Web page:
IDSA and HIVMA are urging members to contact Congress to support strong federal funding for ID and HIV programs in Fiscal Year (FY) 2017. Congressional offices value the recommendations of constituents when determining spending priorities.
The president’s budget request for FY 2017, which was released on Feb. 9, would increase the budget for the National Institutes of Health (NIH) by 2.5%--all of which would go to three programs: Cancer Moonshot, Precision Medicine Initiative, and the BRAIN Initiative. NIH institutes and centers not involved in the three initiatives would be level-funded. The proposal includes a 2.7% reduction in the Centers for Disease Control and Prevention (CDC).
Funding for domestic HIV/AIDS programs is largely sustained at current levels. Particularly concerning is proposed flat funding for HIV research at NIH for the third year in a row and for the President’s Emergency Plan for AIDS Relief, which has been stagnant since 2010. Please see statements from the HIVMA
and the IDSA/HIVMA Center for Global Health Policy
for further details.
On a more positive note, the budget carries forward many of the increases provided in FY 2016 for IDSA priority areas such as antimicrobial resistance (AR). The president’s budget requests an increase of $43 million for antimicrobial resistance programs across the government (Health and Human Services, Department of Agriculture, Department of Defense, and Veterans Administration), which would bring the total to approximately $1.1 billion. Most of the proposed increase, $40 million, would go to the CDC’s Antibiotic Resistance Solutions Initiative to expand AR prevention programs in all 50 states, six large cities, and Puerto Rico. The Agency for Healthcare Research and Quality (AHRQ) is also slated for a small increase of $2 million for a total of $12 million in the president’s request for research on antibiotic stewardship practices. The president also proposes continuing the 2016 funding level for AR initiatives at the Biomedical Advanced Research and Development Authority (BARDA) and Food and Drug Administration.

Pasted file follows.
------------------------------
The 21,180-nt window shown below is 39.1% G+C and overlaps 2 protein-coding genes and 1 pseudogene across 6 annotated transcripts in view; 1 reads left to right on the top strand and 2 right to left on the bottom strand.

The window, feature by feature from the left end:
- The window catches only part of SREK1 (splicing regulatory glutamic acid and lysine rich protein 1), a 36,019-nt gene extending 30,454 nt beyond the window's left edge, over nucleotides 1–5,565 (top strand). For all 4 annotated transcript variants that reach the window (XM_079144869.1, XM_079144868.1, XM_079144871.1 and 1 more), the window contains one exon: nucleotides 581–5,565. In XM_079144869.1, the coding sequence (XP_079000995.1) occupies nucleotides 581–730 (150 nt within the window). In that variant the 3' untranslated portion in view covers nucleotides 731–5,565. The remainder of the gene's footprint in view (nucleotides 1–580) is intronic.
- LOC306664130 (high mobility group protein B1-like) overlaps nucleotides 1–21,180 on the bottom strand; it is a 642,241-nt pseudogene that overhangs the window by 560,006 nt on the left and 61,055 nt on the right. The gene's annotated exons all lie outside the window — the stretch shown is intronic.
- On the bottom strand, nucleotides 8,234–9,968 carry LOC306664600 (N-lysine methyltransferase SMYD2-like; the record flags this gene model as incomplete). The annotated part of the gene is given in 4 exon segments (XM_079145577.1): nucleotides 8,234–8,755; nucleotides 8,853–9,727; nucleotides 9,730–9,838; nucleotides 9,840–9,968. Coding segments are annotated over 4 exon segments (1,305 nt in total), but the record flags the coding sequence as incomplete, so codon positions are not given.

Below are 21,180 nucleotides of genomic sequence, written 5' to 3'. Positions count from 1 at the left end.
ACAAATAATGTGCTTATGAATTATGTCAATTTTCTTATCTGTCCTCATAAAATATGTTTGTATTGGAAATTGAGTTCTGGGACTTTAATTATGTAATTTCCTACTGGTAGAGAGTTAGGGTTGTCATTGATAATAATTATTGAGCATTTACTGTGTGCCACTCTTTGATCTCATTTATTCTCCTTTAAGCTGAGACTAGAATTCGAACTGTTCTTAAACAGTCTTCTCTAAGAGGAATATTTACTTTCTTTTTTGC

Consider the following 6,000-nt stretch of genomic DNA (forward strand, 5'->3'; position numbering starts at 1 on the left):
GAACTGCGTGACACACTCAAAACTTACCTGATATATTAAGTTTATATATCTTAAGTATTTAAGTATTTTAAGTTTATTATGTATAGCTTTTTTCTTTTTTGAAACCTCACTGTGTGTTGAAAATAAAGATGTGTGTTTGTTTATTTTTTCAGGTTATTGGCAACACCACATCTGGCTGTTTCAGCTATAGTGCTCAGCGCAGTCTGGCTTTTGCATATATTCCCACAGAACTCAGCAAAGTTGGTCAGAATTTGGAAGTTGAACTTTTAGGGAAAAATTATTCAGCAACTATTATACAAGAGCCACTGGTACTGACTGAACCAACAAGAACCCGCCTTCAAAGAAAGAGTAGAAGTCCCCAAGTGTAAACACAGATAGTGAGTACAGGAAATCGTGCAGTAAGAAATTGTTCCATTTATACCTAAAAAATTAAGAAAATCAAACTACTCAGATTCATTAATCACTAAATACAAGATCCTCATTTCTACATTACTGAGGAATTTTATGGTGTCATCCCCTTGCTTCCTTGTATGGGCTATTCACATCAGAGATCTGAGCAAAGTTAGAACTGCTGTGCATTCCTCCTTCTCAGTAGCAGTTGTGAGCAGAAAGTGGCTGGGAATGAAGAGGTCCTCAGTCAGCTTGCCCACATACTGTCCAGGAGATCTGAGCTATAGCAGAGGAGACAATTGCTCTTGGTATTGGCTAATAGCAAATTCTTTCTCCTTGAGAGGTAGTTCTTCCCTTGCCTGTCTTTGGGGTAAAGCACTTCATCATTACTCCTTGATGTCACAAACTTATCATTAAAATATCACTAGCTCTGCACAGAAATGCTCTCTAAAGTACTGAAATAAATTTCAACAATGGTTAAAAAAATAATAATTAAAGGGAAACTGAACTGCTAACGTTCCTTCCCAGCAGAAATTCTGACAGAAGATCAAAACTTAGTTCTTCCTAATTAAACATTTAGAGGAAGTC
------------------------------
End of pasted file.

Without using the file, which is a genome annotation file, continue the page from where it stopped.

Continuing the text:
Separately, the administration is seeking $1.8 billion
, primarily to the CDC, Centers for Medicare and Medicaid Services (CMS), and US Agency for International Development (USAID), and the Department of State to address the Zika virus. A reluctant Congress is urging the administration to use funding leftover from the Ebola crisis to address Zika.
In the weeks ahead, Congress will hold hearings on the budget request with federal agency leaders and other stakeholders with the goal of advancing appropriations bills in the spring and summer. However, the FY 2017 appropriations process is challenged by a shortened congressional calendar. Congress will go into recess in mid-July for the Democratic and Republican national conventions. The recess period will continue on through August and much of the fall to allow for members of Congress to campaign ahead of the November elections.
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